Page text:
What animals have evolved the most?

So humans have come quite a long way in the last 5m years or so.

I was wondering though, what species of animal has displayed the most physical change over a similar period, or in a smaller one.

Well, simple logic suggests it would be the species that reproduces the fastest, so there are probably insects that have done a lot “better” than humans, at least in the short term. Typically, though, an animal “evolves” until it reaches a successful niche, and then stays there. Cockroaches got there 300 million years ago, while homo sapiens “maxed out” about 150,000 years ago.

You’d have to define change, though. Do colouration and other trivial traits matter, or does “change” only count when the species can no longer successfully mate with its unchanged “cousin”?

There’s a problem with the premise in the OP. The The genus Homo debuted about 2 (not 5) million years ago. The genus Australopithecus, a different one entirely, is maybe 5 million years old. The species homo sapiens appears to have appeared no more than 300,000 years ago, and hasn’t changed at all over that time. That’s almost the definition of a species.

So asking what species has changed the most physically probably doesn’t have a very good answer.

If you limit the question to mammals, the answer appears to be that the oldest species have evolved the most. That’s because the mutation rate is roughly constant for all mammals:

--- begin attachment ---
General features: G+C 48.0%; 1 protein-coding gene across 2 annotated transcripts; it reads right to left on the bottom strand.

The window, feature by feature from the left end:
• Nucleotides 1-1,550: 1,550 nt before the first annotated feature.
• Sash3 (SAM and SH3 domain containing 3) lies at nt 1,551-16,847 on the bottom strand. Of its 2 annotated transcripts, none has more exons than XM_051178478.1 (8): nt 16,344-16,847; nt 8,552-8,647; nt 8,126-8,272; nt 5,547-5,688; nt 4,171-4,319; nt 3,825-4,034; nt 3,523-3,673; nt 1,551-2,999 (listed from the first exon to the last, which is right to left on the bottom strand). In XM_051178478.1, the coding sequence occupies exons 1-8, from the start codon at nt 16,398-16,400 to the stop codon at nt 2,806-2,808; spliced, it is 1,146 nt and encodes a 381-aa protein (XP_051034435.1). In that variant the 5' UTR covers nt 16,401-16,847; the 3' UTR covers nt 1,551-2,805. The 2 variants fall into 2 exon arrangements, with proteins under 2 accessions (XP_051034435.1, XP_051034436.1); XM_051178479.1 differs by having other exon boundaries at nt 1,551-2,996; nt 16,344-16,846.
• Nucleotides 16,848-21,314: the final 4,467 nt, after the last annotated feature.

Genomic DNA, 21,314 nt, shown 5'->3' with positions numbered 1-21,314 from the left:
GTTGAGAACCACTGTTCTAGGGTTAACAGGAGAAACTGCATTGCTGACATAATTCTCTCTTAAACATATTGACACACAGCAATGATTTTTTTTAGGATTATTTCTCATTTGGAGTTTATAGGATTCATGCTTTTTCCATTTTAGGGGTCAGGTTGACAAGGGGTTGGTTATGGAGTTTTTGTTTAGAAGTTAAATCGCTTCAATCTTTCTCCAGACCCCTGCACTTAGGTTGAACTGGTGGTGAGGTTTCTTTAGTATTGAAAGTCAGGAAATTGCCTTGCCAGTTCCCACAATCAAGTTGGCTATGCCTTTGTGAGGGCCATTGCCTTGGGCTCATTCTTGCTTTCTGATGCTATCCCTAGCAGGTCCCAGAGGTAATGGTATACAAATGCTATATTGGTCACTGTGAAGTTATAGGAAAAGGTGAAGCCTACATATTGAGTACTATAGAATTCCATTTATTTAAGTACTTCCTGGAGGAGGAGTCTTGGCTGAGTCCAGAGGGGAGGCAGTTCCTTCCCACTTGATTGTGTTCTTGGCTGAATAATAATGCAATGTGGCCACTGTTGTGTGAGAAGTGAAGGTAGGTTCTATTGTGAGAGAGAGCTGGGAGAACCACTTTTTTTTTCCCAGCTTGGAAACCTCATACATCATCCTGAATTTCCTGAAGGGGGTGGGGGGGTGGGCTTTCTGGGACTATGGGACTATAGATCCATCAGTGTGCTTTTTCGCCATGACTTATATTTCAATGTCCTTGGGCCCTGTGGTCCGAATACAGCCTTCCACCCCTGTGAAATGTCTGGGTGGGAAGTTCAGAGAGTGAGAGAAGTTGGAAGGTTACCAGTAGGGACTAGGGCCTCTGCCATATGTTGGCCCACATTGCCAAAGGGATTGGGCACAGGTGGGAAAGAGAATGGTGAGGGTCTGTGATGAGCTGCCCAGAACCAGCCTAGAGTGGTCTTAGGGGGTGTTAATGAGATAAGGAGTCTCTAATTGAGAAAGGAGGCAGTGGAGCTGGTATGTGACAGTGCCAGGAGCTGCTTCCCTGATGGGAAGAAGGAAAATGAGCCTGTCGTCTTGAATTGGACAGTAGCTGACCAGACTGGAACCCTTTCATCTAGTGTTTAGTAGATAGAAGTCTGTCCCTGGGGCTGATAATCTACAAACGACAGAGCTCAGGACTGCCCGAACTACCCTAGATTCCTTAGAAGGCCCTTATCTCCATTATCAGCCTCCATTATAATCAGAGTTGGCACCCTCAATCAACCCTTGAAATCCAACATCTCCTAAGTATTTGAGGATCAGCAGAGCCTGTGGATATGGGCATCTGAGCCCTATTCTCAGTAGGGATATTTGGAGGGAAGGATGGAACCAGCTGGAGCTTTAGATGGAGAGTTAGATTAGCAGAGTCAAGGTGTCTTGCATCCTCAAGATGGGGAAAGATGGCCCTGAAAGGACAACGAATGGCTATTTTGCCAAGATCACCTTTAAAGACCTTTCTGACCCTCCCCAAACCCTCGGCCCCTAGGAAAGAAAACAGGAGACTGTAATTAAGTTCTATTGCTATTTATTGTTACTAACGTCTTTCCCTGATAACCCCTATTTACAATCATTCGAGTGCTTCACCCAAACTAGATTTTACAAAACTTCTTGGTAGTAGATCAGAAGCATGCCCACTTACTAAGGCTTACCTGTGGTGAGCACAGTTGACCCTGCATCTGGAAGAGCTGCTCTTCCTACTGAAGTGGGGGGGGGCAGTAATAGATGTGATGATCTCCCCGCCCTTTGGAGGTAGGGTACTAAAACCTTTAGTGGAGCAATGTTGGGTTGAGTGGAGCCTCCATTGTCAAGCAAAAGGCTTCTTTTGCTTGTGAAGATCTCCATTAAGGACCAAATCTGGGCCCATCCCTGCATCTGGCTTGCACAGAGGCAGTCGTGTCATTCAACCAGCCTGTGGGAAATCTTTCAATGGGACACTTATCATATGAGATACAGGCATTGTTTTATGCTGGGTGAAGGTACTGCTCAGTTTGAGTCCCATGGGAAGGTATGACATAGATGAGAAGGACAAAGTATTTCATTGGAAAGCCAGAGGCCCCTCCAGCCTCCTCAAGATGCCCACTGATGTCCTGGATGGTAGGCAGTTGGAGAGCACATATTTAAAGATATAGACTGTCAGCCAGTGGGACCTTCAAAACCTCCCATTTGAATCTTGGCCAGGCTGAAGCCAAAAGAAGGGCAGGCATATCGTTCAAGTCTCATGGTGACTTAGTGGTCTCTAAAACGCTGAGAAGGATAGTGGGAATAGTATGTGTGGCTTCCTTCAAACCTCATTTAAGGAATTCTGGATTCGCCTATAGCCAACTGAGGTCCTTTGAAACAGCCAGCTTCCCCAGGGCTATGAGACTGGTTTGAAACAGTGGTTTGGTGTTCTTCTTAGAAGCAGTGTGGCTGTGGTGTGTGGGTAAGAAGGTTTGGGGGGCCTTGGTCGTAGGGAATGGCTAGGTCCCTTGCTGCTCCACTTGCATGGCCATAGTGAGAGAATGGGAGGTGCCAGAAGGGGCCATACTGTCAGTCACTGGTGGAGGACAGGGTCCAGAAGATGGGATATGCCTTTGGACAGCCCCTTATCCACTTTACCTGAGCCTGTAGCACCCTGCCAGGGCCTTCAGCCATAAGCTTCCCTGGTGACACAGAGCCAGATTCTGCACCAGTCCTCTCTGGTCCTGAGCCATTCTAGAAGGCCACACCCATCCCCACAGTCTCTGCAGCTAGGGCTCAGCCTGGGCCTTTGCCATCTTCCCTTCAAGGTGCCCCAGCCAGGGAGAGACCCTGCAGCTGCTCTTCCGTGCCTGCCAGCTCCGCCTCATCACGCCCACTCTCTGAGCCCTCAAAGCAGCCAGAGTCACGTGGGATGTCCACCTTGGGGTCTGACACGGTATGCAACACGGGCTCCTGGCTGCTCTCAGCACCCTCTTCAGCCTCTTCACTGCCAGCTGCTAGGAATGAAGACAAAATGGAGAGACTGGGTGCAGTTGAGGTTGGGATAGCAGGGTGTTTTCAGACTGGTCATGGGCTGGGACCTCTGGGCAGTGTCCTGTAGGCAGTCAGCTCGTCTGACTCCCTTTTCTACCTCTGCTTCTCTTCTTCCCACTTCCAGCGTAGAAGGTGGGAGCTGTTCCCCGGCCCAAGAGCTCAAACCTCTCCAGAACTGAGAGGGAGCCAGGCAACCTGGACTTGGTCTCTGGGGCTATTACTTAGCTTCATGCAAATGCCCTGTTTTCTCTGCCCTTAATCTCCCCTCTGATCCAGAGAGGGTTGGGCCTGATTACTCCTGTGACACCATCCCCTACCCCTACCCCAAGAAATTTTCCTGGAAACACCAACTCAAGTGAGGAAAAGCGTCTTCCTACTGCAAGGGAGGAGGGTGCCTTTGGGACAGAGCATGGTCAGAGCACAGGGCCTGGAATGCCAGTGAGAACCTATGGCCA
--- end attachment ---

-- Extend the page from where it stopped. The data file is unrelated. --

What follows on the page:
Study finds Mammalian genomes are mutating at similar rates

While I would agree that mutation rates go hand-in-hand with the pace of evolution, such mutations do not necessarily translate to morphilogical change, which appears to be what the OP is asking. And along those lines, I would agree with Exapno: a species is not going to change substantially in a morphological sense over its temporal span. That is, after all, part of what prompted Eldredge and Gould to develop the theory of Punctuated Equilibrium: periods of stasis (or equilibirum) seen in lineages throughout the fossil record, punctuated by periods of rapid change. And for those that do change in any substantial way morphologically, the result is typically that the new form would be considered a new species.

I’m not sure that is what he’s asking. Would an altered isozyme of alcohol dehydrogenase count, or are we limiting ourselves to mutations that produce obvious outward differences? If the later, then you could miss a speciation event where say, the calcium binding protein inhibitor in seminal fluid changes its binding specificity, and thus messes with fertility between subpopulations of a species.

You’re right that there’s not necessarily a direct translation between mutation and morphological change, regardless of the level of detail you apply to the term. However, Exapno’s claim that Homo Sap hasn’t changed in the last 300,000 years glosses over very real mutations that continue to occur in the species. That’s why I dragged the mutation rate data into the thread.

Yeah, I hate it when that happens!

I’m basing my assumption on the OP’s question, "what species of animal has displayed the most physical change[…]? ". Granted, that may well not be the intended scope of the question. And it is, of course, a different question from that posed in the thread’s title.

As far as I’m concerned, the most important and far-reaching mutation to occur in homo sapiens is the one that allows digestion of lactose throughout adulthood, leading to the dairy industry and all that has implied for the change from hunting and gathering to a fixed abode lifestyle.

However, a physical change that is not. Perhaps the adaptation toward white skin has lead to the largest most recent effects. Is that a physical change? Is it even a mutation?

Nevertheless, if you have any evidence for physical changes in homo sapiens I would be fascinated to read them.